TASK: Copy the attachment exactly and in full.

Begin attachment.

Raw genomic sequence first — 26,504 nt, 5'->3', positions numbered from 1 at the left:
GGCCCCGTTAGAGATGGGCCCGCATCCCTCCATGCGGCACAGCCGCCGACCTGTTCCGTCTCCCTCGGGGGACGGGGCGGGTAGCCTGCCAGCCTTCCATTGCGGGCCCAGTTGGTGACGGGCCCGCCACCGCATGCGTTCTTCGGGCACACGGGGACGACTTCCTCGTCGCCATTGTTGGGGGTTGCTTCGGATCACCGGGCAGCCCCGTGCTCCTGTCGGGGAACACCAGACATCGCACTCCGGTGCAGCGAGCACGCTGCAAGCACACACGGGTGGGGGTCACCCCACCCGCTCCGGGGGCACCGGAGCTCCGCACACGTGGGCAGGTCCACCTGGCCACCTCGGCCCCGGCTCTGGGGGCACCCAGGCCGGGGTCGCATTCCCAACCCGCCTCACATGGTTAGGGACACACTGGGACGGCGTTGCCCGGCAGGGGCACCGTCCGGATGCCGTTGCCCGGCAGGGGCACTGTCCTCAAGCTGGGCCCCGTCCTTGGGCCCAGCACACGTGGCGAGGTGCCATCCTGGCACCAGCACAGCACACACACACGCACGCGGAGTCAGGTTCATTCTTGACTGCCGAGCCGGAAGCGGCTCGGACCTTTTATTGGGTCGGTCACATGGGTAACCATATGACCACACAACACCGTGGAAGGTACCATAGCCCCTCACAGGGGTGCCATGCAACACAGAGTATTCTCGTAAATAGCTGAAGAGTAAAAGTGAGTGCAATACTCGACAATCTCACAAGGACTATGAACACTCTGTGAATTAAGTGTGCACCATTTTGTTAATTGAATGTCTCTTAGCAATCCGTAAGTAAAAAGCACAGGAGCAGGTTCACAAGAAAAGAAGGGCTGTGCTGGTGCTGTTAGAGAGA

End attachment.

Raw genomic sequence first — 26,504 nt, 5'->3', positions numbered from 1 at the left:
GGCCCCGTTAGAGATGGGCCCGCATCCCTCCATGCGGCACAGCCGCCGACCTGTTCCGTCTCCCTCGGGGGACGGGGCGGGTAGCCTGCCAGCCTTCCATTGCGGGCCCAGTTGGTGACGGGCCCGCCACCGCATGCGTTCTTCGGGCACACGGGGACGACTTCCTCGTCGCCATTGTTGGGGGTTGCTTCGGATCACCGGGCAGCCCCGTGCTCCTGTCGGGGAACACCAGACATCGCACTCCGGTGCAGCGAGCACGCTGCAAGCACACACGGGTGGGGGTCACCCCACCCGCTCCGGGGGCACCGGAGCTCCGCACACGTGGGCAGGTCCACCTGGCCACCTCGGCCCCGGCTCTGGGGGCACCCAGGCCGGGGTCGCATTCCCAACCCGCCTCACATGGTTAGGGACACACTGGGACGGCGTTGCCCGGCAGGGGCACCGTCCGGATGCCGTTGCCCGGCAGGGGCACTGTCCTCAAGCTGGGCCCCGTCCTTGGGCCCAGCACACGTGGCGAGGTGCCATCCTGGCACCAGCACAGCACACACACACGCACGCGGAGTCAGGTTCATTCTTGACTGCCGAGCCGGAAGCGGCTCGGACCTTTTATTGGGTCGGTCACATGGGTAACCATATGACCACACAACACCGTGGAAGGTACCATAGCCCCTCACAGGGGTGCCATGCAACACAGAGTATTCTCGTAAATAGCTGAAGAGTAAAAGTGAGTGCAATACTCGACAATCTCACAAGGACTATGAACACTCTGTGAATTAAGTGTGCACCATTTTGTTAATTGAATGTCTCTTAGCAATCCGTAAGTAAAAAGCACAGGAGCAGGTTCACAAGAAAAGAAGGGCTGTGCTGGTGCTGTTAGAGAGA